SAN ANTONIO (AP)—It was back to the bench for Manu Ginobili on Friday.
Ginobili started for the first time this season on Wednesday, when he scored a season-high 37 points as the Spurs eked out a 97-95 win over the rival Dallas Mavericks.
On Friday, he tied that mark after entering the game about halfway into the first quarter.
“I’m surprised by nothing that Manu Ginobili does,” said Spurs coach Gregg Popovich. “I just take it for granted that there will be a surprise every game. So I think I need a new word for surprised. He’s just the ultimate competitor.”
The Spurs remained unbeaten at home despite their second straight game without Tim Duncan, who is recovering from a sprained ankle.
“They’re an exceptional team. They know how to close out games, even without Tim,” said Deron Williams, who scored 28 points for the Jazz.
“We’re very glad with this win,” said Ginobili, who picked up 17 of his points at the foul line. “It was very important for us to win again without Tim.”
For most of the game Friday, that looked unlikely.
The Jazz led most of the way and were up by as many as 11 points. But the Spurs inched their way up in the fourth, and took their first lead since the first quarter at 85-84 off Matt Bonner’s jumper with 6:36 to play.
Once they took the lead again off Michael Finley’s 3-pointer with 5:31 to go, it was for good. The Jazz were always lurking and were within one, 99-98, with 19 seconds to play after Williams hit a long 3. But the Spurs’ eight free throws in the final 31 seconds of the game, plus one key basket each from Parker and Ginobili in the last two minutes, gave them the win.
“We take our hats off to them,” Boozer said. “Good thing it’s still early in the season. … We’re in an improving mind-set. We’re going to continue to improve.”
Ginobili had 14 points in the fourth quarter for San Antonio. Williams had 15 in the period for Utah.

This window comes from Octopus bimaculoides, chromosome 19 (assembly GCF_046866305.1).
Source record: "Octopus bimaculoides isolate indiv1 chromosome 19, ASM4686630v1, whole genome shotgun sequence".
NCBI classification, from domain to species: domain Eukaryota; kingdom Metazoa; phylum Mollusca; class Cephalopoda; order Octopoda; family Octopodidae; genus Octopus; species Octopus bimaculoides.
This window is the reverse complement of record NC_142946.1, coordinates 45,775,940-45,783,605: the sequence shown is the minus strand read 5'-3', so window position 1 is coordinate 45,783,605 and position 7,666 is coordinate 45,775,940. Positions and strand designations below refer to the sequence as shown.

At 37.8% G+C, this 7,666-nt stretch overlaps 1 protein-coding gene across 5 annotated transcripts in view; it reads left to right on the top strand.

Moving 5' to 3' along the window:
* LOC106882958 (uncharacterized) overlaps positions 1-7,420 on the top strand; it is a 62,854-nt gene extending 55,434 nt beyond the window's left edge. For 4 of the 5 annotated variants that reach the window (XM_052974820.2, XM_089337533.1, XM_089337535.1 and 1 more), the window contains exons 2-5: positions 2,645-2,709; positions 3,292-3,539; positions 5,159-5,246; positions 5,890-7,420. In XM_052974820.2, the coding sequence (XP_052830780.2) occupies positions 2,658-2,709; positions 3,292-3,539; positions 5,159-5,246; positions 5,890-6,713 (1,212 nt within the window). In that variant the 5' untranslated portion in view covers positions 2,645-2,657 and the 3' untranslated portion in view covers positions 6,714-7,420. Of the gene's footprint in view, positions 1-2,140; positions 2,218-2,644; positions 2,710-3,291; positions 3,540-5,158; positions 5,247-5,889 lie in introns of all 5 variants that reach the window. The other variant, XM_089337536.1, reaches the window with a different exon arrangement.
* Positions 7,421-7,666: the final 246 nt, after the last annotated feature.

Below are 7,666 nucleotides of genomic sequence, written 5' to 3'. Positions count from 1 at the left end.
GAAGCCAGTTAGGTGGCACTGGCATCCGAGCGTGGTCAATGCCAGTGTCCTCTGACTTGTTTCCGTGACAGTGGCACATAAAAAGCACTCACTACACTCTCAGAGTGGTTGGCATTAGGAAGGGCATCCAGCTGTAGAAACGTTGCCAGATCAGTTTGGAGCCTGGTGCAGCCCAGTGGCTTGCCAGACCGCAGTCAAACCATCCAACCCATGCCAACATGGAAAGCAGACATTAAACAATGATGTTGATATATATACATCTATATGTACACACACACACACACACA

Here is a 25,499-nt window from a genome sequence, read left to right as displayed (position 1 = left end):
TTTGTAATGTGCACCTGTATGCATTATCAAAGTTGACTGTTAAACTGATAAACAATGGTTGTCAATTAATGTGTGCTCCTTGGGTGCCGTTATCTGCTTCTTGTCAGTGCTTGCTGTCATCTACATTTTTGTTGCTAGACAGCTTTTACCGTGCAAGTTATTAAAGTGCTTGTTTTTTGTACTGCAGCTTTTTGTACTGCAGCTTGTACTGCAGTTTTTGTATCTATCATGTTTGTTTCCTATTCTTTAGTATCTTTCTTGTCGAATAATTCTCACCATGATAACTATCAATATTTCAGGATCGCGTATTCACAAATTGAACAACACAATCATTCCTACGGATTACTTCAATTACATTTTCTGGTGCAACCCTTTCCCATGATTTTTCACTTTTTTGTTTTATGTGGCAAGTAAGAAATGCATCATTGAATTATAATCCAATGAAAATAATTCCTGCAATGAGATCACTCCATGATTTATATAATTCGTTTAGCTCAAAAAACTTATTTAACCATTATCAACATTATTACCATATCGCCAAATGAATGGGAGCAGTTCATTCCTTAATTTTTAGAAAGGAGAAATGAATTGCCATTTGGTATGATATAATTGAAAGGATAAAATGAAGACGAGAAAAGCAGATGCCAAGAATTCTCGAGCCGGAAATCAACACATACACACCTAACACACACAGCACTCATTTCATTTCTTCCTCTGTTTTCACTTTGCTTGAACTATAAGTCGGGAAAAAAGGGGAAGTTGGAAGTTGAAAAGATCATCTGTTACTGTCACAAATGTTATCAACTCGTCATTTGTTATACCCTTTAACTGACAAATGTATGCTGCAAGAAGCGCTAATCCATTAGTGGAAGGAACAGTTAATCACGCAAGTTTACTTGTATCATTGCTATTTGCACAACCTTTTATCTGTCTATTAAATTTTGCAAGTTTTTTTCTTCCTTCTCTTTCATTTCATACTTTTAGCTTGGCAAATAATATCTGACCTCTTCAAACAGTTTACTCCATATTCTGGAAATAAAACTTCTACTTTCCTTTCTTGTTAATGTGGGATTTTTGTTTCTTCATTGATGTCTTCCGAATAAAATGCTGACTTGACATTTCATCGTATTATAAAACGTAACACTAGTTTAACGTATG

Bonner, in his first-ever start for the Spurs, scored 13 points.
“I was nervous, to be honest with you,” Bonner said. “I played as hard as I could. I gave 100 percent effort. That’s the only thing I could control.”
The Jazz surged to an 11-point lead in the first quarter off Williams’ 11 points and Utah shot 70 percent from the field in the period.
Meanwhile, Parker had trouble with his shot early, and as a result only took one in the entire second quarter. The Jazz went up by as many as 10 in the period, and it was only Ginobili’s 14 second-quarter points that kept the Spurs in it. His jumper closed a 15-5 Spurs run and tied the game at 45 with 2:26 to play in the half.
The Spurs tied the game four times in the third but couldn’t get a defensive stop to take the lead. Boozer scored 10 points in the period, as many as Parker had in the first three quarters.
With no Duncan in the post to stop them, the Jazz built a 50-18 advantage in the paint after three quarters. C.J. Miles dunked so hard with 1:04 left in the period that he nearly fell over upon landing, and Boozer converted Jason Hart’s steal into a jumper to put Utah up 76-71 with eight seconds on the clock. The Jazz headed into the final 12 minutes up 76-72.
Both coaches wore microphones as part of a new NBA program for certain nationally televised games that allows listening devices on the court, in-game sideline interviews with coaches and cameras in the locker rooms during pregame and halftime chats. Jazz coach Jerry Sloan said he’d try to tone it down for TV: “I’ve never been accused of having a lot of good language.” … Duncan was on the sidelines wearing a black T-shirt, a suit jacket and jeans. … The Spurs were 30-of-38 from the foul line. … The Jazz finished with a 54-20 advantage in the paint.